This article was originally published on the website of the invaluable PowerShift.org and is reposted here with permission.
Last week, thirty-five of the best and brightest young leaders descended upon the nation’s capitol to deliver the grassroots demands and action that we’ve been organizing for months. From leading campaigns to move campuses beyond coal, to mobilizing against the Keystone XL pipeline, and hosting training and strategy sessions at our regional Power Shift conferences, these young people are leading in the grassroots, but last week they came to DC to be heard. And heard they were.
The first stop was a meeting with EPA Administrator Lisa Jackson to thank her for her leadership, and show our support for her continuing to lead on critical matters of the mercury ruling and the Keystone XL pipeline. In a packed room on Howard University’s campus, we had a frank discussion on the state of public health, and the challenges we face in protecting it. Tayla Tavor from Michigan shared how she was diagnosed with asthma when she was 3-years old, and now finds herself at Michigan State University fighting to retire the largest on-campus coal plant in the country, which continues to threaten her and her peers’ health.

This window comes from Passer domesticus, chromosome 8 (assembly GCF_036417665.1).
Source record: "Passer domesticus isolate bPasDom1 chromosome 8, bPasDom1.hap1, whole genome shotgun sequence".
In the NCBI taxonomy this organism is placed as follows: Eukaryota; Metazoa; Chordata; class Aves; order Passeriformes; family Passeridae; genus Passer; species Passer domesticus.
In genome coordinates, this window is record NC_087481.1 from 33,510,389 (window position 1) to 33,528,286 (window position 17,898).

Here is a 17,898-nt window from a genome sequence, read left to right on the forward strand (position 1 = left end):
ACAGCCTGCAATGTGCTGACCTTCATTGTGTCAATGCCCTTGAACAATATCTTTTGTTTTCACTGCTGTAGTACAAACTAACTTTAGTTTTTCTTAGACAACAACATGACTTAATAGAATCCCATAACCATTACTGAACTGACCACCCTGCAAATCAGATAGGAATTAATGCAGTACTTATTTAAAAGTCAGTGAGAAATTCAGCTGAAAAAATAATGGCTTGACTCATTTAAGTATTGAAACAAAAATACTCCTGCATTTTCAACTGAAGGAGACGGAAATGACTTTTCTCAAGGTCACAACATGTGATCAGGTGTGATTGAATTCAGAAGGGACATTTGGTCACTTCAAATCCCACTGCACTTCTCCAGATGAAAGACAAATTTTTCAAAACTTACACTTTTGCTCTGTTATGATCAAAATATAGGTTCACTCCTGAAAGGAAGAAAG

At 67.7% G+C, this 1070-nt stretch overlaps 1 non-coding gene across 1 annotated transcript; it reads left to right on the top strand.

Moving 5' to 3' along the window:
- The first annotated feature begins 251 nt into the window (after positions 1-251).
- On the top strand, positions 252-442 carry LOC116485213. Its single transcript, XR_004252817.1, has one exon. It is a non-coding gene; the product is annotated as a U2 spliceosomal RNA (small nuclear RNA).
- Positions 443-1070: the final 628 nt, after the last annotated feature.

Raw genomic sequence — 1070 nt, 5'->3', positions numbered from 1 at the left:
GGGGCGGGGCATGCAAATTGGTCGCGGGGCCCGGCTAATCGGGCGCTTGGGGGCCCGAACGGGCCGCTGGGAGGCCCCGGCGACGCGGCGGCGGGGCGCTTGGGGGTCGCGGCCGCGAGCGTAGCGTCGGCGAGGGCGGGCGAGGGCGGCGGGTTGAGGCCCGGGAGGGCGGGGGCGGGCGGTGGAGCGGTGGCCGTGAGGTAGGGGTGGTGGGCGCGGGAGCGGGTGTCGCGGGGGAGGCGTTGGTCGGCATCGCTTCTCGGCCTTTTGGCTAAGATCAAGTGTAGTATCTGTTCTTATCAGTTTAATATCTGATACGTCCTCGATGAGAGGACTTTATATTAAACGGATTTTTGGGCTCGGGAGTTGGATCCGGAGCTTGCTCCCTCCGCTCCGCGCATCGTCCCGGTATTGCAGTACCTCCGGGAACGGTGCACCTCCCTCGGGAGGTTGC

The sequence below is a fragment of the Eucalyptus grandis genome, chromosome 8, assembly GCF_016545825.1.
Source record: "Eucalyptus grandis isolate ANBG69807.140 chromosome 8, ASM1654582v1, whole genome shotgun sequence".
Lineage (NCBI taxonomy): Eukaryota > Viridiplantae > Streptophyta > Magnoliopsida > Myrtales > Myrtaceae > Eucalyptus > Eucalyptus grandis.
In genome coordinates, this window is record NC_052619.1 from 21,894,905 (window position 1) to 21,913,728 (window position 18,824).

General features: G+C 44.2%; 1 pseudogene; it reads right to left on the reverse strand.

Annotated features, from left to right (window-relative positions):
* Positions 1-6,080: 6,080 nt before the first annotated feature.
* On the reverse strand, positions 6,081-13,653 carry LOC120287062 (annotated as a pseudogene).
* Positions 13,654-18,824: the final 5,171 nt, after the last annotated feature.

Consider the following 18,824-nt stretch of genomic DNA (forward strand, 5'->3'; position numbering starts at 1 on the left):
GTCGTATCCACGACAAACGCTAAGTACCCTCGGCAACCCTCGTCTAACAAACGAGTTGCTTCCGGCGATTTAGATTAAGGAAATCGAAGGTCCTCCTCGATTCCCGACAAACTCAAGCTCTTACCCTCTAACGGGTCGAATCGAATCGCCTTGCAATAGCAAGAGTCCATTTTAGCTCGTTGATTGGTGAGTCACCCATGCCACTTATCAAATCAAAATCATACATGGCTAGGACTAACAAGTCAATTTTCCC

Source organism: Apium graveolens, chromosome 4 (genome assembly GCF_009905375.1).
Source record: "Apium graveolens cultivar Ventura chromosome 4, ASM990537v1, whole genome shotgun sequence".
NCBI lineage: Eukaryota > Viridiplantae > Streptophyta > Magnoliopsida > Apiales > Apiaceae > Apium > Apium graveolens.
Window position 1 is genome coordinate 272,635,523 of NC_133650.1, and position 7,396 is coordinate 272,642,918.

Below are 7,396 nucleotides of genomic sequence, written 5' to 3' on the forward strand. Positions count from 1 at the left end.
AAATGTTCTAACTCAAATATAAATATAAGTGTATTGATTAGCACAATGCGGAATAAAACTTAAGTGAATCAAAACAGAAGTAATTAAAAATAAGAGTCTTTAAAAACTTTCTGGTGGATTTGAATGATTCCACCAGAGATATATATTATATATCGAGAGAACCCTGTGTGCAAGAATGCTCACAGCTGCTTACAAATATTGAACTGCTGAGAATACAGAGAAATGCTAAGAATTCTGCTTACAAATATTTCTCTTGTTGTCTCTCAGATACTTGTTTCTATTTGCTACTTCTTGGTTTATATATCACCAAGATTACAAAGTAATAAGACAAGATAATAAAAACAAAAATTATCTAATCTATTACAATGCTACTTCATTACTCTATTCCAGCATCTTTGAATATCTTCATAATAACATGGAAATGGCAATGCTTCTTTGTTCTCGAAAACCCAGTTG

Administrator Jackson shared our concerns about the impacts of dirty energy. "It’s so important that your voices are heard, that campuses that are supposed to be teaching people aren’t meanwhile polluting the surrounding community with mercury and costing the children a few IQ points because of the need to generate power. It’s simply not fair," Jackson said. And she didn’t mince words about some of the challenges she faces in protecting the American people from big polluters. She slammed the GOP for putting the interests of the coal industry ahead of those of the American people.
Despite it all, when Maura Friedman, a student at University of Georgia, spoke about how Georgia has 13 coal plants (including one on UGA’s campus) and her concern for her reproductive health, Administrator Jackson confirmed that new public health precautions were in the pipeline, and in particular that her administration was committed to finalizing the new mercury ruling by December 16th (currently there are no limits to how much mercury a coal plant can emit).